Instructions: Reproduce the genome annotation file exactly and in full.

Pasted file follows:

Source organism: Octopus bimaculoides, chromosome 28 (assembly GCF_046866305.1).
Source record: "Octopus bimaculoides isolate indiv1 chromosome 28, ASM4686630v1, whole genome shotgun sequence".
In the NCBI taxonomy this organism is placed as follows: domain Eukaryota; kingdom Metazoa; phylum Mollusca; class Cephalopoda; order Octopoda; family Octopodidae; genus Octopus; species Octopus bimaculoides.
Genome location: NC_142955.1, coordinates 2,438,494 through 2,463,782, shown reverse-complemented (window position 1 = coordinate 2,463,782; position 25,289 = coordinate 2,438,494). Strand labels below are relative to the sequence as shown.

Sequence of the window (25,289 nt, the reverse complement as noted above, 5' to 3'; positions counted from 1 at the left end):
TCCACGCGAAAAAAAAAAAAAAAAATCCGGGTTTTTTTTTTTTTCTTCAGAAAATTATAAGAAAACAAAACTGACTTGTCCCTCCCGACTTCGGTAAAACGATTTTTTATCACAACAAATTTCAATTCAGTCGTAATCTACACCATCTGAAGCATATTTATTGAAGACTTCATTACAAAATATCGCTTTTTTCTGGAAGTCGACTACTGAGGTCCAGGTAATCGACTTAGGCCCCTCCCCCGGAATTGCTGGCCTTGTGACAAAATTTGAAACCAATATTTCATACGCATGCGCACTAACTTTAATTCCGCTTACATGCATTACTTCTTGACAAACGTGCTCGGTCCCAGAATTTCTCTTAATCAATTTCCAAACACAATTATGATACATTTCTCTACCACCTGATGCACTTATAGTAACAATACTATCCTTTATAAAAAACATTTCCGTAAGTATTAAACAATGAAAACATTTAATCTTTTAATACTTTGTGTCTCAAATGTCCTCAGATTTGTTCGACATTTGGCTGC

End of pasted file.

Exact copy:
Source organism: Octopus bimaculoides, chromosome 28 (assembly GCF_046866305.1).
Source record: "Octopus bimaculoides isolate indiv1 chromosome 28, ASM4686630v1, whole genome shotgun sequence".
In the NCBI taxonomy this organism is placed as follows: domain Eukaryota; kingdom Metazoa; phylum Mollusca; class Cephalopoda; order Octopoda; family Octopodidae; genus Octopus; species Octopus bimaculoides.
Genome location: NC_142955.1, coordinates 2,438,494 through 2,463,782, shown reverse-complemented (window position 1 = coordinate 2,463,782; position 25,289 = coordinate 2,438,494). Strand labels below are relative to the sequence as shown.

Sequence of the window (25,289 nt, the reverse complement as noted above, 5' to 3'; positions counted from 1 at the left end):
TCCACGCGAAAAAAAAAAAAAAAAATCCGGGTTTTTTTTTTTTTCTTCAGAAAATTATAAGAAAACAAAACTGACTTGTCCCTCCCGACTTCGGTAAAACGATTTTTTATCACAACAAATTTCAATTCAGTCGTAATCTACACCATCTGAAGCATATTTATTGAAGACTTCATTACAAAATATCGCTTTTTTCTGGAAGTCGACTACTGAGGTCCAGGTAATCGACTTAGGCCCCTCCCCCGGAATTGCTGGCCTTGTGACAAAATTTGAAACCAATATTTCATACGCATGCGCACTAACTTTAATTCCGCTTACATGCATTACTTCTTGACAAACGTGCTCGGTCCCAGAATTTCTCTTAATCAATTTCCAAACACAATTATGATACATTTCTCTACCACCTGATGCACTTATAGTAACAATACTATCCTTTATAAAAAACATTTCCGTAAGTATTAAACAATGAAAACATTTAATCTTTTAATACTTTGTGTCTCAAATGTCCTCAGATTTGTTCGACATTTGGCTGC